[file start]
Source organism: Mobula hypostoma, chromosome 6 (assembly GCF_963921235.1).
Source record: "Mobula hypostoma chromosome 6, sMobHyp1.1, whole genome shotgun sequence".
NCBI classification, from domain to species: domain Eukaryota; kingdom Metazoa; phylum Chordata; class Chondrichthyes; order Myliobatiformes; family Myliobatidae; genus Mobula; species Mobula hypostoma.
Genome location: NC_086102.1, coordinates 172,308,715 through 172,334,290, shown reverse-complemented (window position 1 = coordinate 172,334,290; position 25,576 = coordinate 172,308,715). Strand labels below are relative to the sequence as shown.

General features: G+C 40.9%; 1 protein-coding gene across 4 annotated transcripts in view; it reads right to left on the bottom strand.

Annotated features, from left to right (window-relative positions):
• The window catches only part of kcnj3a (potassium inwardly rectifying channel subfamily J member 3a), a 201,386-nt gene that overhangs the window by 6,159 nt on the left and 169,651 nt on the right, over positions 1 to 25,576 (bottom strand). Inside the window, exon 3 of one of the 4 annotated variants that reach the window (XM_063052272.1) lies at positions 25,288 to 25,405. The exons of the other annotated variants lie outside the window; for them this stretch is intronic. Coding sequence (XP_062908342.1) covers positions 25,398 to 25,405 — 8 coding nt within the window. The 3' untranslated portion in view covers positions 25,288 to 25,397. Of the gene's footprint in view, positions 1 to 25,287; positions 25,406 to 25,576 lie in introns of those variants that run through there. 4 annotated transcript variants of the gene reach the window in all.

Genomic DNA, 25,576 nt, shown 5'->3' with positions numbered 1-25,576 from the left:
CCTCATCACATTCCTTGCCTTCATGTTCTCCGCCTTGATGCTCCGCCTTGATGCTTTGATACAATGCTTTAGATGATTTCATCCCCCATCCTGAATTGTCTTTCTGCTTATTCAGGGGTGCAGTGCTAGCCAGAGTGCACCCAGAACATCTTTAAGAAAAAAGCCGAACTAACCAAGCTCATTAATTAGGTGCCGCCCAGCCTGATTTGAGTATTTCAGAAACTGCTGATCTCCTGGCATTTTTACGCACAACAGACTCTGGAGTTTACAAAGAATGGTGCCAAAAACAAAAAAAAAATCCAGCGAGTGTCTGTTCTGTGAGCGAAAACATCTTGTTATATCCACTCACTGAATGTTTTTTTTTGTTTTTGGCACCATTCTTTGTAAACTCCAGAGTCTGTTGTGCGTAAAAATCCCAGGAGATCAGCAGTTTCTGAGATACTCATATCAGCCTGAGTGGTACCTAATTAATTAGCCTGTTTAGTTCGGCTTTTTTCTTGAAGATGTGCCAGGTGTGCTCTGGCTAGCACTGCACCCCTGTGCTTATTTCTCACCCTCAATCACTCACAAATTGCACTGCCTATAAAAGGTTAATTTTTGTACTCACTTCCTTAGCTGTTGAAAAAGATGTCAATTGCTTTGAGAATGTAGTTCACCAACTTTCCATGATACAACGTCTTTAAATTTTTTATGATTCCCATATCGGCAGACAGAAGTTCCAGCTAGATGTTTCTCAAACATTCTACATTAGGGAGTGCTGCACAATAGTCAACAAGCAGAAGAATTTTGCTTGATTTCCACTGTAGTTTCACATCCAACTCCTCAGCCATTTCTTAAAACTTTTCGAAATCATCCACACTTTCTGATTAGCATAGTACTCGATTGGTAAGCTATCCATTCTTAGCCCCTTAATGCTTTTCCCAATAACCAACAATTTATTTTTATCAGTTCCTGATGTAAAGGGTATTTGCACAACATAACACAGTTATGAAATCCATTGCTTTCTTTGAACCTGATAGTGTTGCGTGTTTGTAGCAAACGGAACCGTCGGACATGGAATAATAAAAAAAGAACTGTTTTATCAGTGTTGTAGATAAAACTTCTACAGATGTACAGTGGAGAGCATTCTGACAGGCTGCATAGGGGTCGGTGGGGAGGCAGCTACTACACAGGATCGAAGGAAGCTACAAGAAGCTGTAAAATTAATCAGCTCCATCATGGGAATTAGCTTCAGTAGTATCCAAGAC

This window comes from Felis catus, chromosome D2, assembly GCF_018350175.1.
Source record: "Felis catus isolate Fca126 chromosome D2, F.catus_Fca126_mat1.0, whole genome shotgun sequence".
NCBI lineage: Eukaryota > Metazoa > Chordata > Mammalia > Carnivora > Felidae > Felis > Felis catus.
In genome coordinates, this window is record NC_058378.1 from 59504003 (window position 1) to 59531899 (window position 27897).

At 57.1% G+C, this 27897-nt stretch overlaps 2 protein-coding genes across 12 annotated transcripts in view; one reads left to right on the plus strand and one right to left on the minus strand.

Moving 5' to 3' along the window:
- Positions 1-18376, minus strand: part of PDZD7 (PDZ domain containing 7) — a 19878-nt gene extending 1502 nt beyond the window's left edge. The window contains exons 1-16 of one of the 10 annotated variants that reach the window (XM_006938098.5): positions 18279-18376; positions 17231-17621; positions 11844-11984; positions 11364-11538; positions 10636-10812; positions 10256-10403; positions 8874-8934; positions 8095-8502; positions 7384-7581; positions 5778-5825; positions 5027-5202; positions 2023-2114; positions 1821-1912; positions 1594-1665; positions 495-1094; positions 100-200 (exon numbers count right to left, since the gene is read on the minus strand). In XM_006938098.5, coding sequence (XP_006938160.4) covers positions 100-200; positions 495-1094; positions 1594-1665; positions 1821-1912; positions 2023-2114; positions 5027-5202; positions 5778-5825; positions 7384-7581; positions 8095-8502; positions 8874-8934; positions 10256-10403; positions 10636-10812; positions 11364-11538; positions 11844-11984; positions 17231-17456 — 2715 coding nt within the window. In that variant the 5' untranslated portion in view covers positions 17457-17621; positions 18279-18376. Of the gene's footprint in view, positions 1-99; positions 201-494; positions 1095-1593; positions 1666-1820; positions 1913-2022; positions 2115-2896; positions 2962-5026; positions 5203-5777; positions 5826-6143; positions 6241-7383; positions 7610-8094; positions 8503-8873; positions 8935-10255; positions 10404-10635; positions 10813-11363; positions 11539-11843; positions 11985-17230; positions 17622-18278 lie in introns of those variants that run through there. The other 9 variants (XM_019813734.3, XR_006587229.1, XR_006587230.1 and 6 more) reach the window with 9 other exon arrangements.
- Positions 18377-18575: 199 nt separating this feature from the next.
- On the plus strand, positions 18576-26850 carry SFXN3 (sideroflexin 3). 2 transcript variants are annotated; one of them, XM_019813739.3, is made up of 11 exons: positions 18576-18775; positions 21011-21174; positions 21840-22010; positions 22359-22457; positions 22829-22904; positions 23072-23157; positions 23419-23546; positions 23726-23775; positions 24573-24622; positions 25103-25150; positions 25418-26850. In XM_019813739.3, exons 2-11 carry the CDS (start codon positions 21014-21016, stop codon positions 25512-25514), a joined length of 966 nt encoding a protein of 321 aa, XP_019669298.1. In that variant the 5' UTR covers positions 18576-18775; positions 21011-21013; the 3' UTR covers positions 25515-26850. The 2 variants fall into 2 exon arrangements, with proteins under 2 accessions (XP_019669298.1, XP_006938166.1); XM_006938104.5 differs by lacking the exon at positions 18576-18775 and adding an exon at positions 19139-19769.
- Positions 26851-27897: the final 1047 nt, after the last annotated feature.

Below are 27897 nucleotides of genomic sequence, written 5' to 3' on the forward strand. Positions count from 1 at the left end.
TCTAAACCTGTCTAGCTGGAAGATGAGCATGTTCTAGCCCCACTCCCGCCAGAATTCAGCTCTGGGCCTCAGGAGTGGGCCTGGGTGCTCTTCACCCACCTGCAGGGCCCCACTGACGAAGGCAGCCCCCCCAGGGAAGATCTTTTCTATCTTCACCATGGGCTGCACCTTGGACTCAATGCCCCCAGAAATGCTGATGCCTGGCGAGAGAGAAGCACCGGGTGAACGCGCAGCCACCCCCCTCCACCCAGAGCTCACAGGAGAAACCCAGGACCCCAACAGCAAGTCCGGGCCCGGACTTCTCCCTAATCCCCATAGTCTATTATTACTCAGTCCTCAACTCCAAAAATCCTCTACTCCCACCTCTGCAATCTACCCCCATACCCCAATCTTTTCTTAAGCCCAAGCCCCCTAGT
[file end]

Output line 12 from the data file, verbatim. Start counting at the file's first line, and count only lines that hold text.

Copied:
NCBI lineage: Eukaryota > Metazoa > Chordata > Mammalia > Carnivora > Felidae > Felis > Felis catus.